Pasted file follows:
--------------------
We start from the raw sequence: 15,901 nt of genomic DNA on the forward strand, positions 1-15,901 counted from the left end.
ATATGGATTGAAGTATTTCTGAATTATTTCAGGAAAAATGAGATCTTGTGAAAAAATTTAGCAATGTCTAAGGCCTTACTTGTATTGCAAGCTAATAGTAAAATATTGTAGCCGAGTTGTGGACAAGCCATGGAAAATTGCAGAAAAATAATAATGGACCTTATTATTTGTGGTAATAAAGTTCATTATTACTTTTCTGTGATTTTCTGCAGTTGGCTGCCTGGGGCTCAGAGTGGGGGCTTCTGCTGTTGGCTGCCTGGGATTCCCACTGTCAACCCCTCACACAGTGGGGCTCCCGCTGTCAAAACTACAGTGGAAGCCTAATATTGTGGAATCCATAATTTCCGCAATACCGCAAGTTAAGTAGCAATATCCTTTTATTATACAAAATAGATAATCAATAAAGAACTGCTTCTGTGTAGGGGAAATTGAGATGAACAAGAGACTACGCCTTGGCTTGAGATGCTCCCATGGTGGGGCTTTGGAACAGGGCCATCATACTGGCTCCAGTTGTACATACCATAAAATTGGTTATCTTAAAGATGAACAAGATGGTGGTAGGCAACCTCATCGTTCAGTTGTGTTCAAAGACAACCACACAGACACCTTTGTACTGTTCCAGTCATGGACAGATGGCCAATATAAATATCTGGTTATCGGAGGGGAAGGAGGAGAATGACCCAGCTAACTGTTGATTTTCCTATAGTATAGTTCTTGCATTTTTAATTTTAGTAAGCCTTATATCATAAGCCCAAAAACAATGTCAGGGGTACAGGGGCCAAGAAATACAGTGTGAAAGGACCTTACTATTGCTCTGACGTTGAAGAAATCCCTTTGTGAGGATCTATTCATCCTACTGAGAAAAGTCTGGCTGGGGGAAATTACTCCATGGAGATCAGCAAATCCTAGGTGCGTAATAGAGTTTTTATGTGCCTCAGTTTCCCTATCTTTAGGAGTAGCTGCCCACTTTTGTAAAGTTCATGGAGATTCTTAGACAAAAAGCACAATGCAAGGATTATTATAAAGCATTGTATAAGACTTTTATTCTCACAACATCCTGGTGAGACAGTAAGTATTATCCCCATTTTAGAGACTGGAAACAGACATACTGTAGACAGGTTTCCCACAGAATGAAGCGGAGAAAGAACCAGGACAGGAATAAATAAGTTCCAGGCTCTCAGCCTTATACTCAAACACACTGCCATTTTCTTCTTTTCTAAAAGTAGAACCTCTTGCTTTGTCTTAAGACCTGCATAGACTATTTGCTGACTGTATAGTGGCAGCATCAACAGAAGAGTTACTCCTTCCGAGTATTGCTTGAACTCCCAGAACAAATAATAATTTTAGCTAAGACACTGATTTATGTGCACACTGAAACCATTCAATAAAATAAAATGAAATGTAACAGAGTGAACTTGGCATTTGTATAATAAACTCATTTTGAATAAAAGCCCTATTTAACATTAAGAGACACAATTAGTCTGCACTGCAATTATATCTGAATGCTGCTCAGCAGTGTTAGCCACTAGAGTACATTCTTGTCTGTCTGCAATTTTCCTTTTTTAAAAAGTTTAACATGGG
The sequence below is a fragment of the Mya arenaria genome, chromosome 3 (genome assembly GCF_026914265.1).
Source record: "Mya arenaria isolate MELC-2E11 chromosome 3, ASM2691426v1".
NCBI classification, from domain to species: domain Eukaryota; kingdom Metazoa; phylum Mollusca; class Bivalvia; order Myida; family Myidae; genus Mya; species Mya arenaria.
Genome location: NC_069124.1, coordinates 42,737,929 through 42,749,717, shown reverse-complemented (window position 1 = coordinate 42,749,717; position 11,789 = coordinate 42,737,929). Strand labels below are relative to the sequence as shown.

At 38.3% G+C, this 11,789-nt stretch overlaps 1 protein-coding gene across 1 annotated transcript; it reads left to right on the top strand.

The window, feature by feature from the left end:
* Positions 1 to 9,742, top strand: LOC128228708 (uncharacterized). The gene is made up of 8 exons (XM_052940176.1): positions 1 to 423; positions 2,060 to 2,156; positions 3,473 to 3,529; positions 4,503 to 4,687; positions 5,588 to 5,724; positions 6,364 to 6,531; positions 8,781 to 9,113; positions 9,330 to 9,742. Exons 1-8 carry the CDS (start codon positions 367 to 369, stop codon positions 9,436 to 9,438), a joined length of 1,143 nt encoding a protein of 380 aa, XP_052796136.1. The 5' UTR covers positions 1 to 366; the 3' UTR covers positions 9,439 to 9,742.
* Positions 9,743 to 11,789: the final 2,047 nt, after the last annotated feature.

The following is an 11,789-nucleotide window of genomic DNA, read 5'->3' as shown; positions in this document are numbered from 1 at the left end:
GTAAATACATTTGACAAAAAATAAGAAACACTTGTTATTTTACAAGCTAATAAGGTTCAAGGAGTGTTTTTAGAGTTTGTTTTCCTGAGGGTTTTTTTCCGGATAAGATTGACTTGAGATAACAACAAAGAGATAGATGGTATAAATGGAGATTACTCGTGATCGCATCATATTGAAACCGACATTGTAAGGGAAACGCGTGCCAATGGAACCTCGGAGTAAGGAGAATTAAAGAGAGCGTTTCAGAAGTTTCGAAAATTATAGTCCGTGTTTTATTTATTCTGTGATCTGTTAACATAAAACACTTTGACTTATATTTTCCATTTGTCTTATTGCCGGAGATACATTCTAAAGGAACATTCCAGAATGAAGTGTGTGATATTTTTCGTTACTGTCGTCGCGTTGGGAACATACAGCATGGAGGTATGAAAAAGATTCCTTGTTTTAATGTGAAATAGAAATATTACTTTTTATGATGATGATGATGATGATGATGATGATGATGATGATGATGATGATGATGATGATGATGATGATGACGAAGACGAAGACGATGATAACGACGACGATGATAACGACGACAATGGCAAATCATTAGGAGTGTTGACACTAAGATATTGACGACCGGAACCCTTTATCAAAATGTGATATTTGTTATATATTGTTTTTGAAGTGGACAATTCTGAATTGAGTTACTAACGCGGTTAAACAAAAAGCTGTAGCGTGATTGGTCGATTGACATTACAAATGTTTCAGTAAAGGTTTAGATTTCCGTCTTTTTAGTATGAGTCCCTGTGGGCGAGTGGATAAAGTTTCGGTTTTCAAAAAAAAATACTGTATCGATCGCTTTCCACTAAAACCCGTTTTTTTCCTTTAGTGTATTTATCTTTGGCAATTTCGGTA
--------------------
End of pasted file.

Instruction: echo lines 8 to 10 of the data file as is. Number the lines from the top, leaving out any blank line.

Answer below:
The window, feature by feature from the left end:
* Positions 1 to 9,742, top strand: LOC128228708 (uncharacterized). The gene is made up of 8 exons (XM_052940176.1): positions 1 to 423; positions 2,060 to 2,156; positions 3,473 to 3,529; positions 4,503 to 4,687; positions 5,588 to 5,724; positions 6,364 to 6,531; positions 8,781 to 9,113; positions 9,330 to 9,742. Exons 1-8 carry the CDS (start codon positions 367 to 369, stop codon positions 9,436 to 9,438), a joined length of 1,143 nt encoding a protein of 380 aa, XP_052796136.1. The 5' UTR covers positions 1 to 366; the 3' UTR covers positions 9,439 to 9,742.
* Positions 9,743 to 11,789: the final 2,047 nt, after the last annotated feature.